Hit producer Just Blaze is the latest hip-hop artist to speak on the rave surrounding friend/fellow musician Baauer’s “Harlem Shake” anthem and offered an interesting take on the backlash.
In Just Bleezy’s perspective, critics should cool off and view the infectious movement as pure entertainment.
VIBE.com was granted a sneak peak at Just Blaze’s exclusive interview from the upcoming episode of MTV2’s “The Week In Jams.” Hosts Angela Yee, Damien Lemon and DJ Envy talked to the producer/DJ about the success and the backlash of Bauuer’s “Harlem Shake.” Just has been working and touring with the producer, and gave his take on the record. “It’s no disrespect towards Harlem, but it’s like times change, things evolve. This is the entertainment industry.” Just Blaze tells Angela Yee. ” So it’s not like the record was made to disrespect the original “Harlem Shake.” It was a vocal sample from a record, chopped up, and made the title of the song. It’s like people sometimes over think it.” (VIBE)
This week, Dipset’s Jim Jones raised eyebrows when he said the track originally belonged to him.
“Well actually, that was record mine’s for like a year,” Jones revealed in an interview. “I had that record a year ago and I never, it was supposed to be for Pauly D‘s album and we never did nothing with it so when I started to hear this ‘Harlem Shake’ and I heard the beat, I was like, ‘D*mn. I had that beat already for a year.’ So I just put the [remix] record out. Yeah. … I been had that record before anybody even thought about that record. It was a record for Pauly D’s album for ‘Jersey Shore.'” (“Jenny Boom Boom”)
The catchy record even motivated Terror Squad leader Fat Joe to support it last month.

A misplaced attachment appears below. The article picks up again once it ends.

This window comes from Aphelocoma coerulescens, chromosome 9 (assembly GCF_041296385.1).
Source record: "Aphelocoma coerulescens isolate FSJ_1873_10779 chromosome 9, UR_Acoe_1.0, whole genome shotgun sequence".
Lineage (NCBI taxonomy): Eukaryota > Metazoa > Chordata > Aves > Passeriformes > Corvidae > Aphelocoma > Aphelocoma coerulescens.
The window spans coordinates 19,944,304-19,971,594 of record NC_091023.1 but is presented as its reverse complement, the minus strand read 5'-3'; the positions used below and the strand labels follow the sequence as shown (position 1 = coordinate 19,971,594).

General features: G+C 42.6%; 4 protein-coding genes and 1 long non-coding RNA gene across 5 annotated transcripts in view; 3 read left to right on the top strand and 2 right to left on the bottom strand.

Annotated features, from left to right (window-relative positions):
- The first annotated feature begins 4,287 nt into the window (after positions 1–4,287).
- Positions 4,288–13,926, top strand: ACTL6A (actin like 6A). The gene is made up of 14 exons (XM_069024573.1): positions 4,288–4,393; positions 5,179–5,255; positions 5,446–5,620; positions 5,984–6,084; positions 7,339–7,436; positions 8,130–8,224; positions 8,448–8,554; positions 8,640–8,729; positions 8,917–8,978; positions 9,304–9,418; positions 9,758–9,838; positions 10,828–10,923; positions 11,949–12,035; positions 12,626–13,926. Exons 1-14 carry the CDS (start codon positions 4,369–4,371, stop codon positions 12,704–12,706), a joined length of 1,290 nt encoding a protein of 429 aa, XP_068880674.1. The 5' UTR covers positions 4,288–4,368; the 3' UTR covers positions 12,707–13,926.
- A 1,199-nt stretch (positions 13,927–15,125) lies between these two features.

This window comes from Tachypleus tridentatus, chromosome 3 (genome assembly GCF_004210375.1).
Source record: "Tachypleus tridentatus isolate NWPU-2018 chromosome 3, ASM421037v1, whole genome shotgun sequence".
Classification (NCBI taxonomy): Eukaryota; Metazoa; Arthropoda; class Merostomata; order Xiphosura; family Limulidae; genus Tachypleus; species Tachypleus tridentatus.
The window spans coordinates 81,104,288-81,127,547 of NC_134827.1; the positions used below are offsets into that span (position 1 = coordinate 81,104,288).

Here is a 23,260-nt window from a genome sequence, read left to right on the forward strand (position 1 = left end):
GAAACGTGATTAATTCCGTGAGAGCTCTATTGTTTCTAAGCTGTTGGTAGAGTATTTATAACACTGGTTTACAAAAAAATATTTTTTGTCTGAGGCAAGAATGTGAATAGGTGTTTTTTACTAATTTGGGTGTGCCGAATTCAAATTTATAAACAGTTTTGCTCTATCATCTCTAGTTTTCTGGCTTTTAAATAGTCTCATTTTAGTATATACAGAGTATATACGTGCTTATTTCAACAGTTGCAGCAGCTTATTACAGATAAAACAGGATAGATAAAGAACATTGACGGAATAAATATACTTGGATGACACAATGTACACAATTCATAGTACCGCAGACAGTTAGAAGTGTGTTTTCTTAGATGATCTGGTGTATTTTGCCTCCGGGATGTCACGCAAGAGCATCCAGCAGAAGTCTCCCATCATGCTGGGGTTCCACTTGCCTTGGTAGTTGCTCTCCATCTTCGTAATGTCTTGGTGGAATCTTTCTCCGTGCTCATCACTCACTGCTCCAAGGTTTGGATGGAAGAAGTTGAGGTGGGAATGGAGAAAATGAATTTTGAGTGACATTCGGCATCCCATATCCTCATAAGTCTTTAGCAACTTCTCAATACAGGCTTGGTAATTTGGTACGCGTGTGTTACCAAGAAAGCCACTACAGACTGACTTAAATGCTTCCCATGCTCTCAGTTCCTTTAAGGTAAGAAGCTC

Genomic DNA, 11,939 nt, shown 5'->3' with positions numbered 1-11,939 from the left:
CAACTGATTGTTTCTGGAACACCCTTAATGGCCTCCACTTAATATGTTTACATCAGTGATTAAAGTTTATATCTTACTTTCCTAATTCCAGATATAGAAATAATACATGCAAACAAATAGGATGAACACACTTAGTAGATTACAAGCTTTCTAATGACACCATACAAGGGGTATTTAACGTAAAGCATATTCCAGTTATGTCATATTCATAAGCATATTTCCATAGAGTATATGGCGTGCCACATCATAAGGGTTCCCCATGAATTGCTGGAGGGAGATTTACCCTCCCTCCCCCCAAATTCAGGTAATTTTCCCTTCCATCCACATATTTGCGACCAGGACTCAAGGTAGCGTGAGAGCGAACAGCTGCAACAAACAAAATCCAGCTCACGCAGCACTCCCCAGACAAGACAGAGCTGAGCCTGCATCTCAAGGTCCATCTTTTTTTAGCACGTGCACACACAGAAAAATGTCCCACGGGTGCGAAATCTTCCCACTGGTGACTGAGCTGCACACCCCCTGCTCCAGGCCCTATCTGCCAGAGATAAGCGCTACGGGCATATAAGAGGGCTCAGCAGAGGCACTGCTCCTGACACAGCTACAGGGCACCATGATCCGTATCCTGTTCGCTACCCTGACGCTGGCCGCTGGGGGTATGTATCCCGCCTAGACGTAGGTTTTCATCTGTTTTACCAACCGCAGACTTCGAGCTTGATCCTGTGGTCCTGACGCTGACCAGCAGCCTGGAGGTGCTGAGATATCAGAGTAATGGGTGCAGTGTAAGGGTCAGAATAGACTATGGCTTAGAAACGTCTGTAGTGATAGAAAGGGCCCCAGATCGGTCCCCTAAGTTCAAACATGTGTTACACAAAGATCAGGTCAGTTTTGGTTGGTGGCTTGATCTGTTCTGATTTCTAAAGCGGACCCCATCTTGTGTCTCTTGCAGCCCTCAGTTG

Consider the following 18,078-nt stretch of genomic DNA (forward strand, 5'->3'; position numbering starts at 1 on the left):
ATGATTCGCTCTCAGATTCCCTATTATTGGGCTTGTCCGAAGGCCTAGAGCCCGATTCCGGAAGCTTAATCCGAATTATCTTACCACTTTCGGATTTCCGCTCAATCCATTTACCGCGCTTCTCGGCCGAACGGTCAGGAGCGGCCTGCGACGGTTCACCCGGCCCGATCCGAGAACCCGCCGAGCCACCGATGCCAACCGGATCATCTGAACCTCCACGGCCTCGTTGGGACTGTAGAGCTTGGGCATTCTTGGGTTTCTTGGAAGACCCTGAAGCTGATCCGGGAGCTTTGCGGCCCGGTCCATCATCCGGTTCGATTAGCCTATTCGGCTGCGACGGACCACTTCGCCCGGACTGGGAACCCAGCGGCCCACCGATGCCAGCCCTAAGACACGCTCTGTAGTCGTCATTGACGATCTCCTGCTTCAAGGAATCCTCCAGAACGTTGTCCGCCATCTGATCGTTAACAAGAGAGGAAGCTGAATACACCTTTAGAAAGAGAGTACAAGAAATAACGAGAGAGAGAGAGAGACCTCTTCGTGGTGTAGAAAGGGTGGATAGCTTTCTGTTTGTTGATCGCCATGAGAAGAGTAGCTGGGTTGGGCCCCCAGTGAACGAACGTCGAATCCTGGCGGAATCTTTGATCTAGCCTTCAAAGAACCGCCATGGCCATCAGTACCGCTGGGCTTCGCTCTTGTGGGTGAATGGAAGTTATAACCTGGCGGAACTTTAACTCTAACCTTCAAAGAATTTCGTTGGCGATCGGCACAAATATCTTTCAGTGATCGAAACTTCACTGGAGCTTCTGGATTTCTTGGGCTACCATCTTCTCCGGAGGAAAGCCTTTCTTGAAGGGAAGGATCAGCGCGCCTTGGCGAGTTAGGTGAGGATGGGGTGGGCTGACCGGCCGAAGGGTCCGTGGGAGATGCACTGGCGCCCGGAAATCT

“Harlem Shake” mania continues to sweep the nation. From entire sports teams to puppies, Baauer’s hit song has spawned thousands of viral videos on YouTube. Now Fat Joe is getting in on the craze. The Bronx rapper busts out the robot while dancing with his Terror Squad and Epidemic family in the studio. (Rap-Up)
Despite its growing appeal, the dance has received backlash for its lack of originality.
The real Harlem Shake, a much more raw, technical, fluid, frenetic dance, was born in New York City about 14 years ago. But while some in Harlem have taken offense at the rebranding, and posted videos of their own in response, the four-man dance crew many credit as having pioneered and popularized the dance see another shot at stardom, the kind that burns brighter and longer than a 30-second parody. “I’m not a hater,” said Maurice “Motion ” Strayhorne, one of the original Harlem Shakers as part of the Crazy Boyz dance crew. “But it’s bitter in the sense of, it’s like they’re disrespecting the whole style of dancing.” (New York Times)
Check out Just Blaze’s interview: